By Leo Racicot
Mr. Skeffington (1944) – dir. Vincent Sherman
The great Bette Davis had many cinematic tricks up her sleeve. Three of these held her in good stead over a nearly-seventy year career: her eyes, her voice, her cigarette.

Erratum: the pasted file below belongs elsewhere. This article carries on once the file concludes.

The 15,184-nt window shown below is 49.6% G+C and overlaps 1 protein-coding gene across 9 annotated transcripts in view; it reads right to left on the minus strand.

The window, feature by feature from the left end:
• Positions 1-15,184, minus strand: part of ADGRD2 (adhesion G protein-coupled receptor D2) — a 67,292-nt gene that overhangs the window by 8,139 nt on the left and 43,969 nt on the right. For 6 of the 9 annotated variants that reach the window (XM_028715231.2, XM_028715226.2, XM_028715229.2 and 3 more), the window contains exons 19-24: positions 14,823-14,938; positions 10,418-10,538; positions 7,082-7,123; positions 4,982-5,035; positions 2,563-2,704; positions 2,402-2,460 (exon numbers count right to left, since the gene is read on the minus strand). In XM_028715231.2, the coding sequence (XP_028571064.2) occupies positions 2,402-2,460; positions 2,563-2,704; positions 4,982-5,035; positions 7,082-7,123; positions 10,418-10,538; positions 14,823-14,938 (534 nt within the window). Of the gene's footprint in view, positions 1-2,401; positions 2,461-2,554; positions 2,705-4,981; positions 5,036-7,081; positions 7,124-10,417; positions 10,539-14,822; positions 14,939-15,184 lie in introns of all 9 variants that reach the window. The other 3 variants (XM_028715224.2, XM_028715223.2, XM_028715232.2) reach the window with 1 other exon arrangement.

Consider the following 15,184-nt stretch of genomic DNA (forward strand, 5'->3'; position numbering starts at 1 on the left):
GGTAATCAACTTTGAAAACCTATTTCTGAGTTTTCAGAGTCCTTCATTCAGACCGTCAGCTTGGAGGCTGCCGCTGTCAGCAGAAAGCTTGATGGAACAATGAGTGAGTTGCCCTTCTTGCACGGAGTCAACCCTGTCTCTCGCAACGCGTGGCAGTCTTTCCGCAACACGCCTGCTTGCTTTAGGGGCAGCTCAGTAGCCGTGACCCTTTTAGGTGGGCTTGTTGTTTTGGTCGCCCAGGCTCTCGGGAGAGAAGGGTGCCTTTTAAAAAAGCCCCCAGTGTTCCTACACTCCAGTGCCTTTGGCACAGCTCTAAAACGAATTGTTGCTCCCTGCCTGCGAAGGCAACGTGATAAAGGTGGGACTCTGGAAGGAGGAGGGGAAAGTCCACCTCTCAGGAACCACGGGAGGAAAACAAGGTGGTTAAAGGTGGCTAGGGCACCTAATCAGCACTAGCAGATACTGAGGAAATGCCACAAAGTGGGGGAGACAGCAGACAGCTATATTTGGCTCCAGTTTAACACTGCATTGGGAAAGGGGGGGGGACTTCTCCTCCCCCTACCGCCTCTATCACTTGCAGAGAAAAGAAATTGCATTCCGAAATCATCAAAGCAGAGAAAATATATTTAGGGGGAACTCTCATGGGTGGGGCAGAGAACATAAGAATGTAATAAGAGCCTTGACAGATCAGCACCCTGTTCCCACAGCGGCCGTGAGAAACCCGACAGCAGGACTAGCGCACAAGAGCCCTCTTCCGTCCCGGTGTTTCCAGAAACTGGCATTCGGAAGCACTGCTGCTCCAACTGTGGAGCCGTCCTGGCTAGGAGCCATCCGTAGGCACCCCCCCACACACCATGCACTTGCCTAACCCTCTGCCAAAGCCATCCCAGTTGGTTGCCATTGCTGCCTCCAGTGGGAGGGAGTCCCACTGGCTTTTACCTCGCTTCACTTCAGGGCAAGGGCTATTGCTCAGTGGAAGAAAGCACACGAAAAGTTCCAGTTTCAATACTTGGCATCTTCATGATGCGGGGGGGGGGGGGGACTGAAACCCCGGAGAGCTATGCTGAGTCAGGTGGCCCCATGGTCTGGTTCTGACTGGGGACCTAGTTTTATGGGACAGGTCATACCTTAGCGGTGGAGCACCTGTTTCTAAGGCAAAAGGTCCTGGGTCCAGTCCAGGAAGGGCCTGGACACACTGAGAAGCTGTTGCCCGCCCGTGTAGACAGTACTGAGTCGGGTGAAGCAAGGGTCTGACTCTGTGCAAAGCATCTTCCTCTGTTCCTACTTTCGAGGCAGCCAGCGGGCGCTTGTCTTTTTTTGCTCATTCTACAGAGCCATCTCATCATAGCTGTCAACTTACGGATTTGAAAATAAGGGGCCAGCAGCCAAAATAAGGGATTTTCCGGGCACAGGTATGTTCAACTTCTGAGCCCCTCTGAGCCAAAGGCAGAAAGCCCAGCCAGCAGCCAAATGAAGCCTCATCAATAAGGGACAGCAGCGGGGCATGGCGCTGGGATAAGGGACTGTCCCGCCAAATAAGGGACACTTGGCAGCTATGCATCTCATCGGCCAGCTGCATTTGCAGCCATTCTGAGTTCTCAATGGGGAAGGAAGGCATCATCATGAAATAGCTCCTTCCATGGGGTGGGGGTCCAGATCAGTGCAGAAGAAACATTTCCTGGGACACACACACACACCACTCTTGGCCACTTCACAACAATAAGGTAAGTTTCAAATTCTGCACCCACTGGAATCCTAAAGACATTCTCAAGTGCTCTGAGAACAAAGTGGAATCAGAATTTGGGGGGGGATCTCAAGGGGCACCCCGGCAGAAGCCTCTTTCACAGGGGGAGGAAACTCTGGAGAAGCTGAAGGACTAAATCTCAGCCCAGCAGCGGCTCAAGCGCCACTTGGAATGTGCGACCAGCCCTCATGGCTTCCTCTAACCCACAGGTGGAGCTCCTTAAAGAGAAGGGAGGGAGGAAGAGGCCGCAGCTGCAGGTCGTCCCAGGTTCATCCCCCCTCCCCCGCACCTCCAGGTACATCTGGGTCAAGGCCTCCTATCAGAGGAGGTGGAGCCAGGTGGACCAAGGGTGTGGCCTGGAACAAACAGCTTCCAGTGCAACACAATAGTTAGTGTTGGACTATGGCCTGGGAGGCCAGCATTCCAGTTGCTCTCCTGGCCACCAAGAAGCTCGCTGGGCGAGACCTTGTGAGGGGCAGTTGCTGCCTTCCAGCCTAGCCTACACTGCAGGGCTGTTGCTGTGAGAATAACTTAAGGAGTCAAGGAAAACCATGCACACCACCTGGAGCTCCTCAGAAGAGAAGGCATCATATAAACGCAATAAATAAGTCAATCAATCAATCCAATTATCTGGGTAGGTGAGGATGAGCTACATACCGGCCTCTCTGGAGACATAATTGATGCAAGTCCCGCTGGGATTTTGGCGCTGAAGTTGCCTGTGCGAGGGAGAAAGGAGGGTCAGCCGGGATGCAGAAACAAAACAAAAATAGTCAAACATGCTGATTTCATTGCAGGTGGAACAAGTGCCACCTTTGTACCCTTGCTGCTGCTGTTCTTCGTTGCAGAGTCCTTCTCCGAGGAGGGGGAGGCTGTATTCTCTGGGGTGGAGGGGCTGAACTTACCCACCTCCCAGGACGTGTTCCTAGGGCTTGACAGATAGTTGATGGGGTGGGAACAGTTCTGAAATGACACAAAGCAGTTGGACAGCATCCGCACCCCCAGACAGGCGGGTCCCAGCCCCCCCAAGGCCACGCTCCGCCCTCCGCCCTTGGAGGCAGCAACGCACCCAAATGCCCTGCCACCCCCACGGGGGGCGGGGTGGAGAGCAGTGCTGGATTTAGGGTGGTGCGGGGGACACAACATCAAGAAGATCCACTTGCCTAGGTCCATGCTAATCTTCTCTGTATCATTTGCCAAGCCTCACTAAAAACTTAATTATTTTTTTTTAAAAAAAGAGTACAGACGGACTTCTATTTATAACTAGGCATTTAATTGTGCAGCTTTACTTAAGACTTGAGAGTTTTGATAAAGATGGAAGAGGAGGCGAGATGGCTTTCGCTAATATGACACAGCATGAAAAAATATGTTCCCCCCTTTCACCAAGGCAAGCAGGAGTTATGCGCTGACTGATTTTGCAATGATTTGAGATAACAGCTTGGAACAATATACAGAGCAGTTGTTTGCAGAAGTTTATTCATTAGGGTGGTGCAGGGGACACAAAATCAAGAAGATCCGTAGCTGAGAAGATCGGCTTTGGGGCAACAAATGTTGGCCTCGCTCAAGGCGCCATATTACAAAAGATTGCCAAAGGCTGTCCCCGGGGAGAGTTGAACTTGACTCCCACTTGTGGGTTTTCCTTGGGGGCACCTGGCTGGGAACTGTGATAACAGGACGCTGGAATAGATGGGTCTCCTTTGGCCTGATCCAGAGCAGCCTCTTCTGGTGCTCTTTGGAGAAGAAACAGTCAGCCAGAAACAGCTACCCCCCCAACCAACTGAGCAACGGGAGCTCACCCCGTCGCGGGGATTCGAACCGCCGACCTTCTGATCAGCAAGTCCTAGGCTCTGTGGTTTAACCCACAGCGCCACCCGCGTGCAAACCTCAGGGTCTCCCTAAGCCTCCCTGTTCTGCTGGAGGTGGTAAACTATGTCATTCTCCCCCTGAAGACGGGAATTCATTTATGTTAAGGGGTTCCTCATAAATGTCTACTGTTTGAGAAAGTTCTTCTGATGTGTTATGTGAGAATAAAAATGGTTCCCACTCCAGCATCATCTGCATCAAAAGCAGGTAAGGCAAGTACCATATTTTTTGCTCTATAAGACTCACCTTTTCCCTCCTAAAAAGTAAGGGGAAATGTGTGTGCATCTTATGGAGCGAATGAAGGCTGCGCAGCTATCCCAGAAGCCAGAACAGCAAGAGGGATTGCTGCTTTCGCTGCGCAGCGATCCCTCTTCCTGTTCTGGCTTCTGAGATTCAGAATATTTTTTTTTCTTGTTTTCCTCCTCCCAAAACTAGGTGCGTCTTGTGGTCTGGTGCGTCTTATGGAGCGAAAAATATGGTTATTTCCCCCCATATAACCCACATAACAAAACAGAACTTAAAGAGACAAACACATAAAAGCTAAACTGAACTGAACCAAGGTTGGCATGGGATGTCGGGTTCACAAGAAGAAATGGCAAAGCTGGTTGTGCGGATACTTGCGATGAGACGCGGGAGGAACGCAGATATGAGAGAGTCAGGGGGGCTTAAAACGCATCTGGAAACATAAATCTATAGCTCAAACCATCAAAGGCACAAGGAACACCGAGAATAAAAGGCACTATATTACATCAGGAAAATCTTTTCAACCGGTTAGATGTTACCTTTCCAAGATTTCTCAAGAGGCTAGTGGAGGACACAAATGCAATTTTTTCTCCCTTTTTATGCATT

Never enough can be said about the famous “Bette Davis eyes”; they had their own three-ring circus going; they cartwheeled, they jumped, they batted, they flew, they flirted, they lied, they fluttered, they drooped. They were wet with tears when she wanted to deceive some man. They raised their joys to heaven and poured their poisons into the cups of those who worshiped at their altar. Davis knew what to do with them, and even when she over-used or over-relied on them, there seemed to be a reason for it. Entities unto themselves, they worked overtime for her and made her the finest screen actress of her time.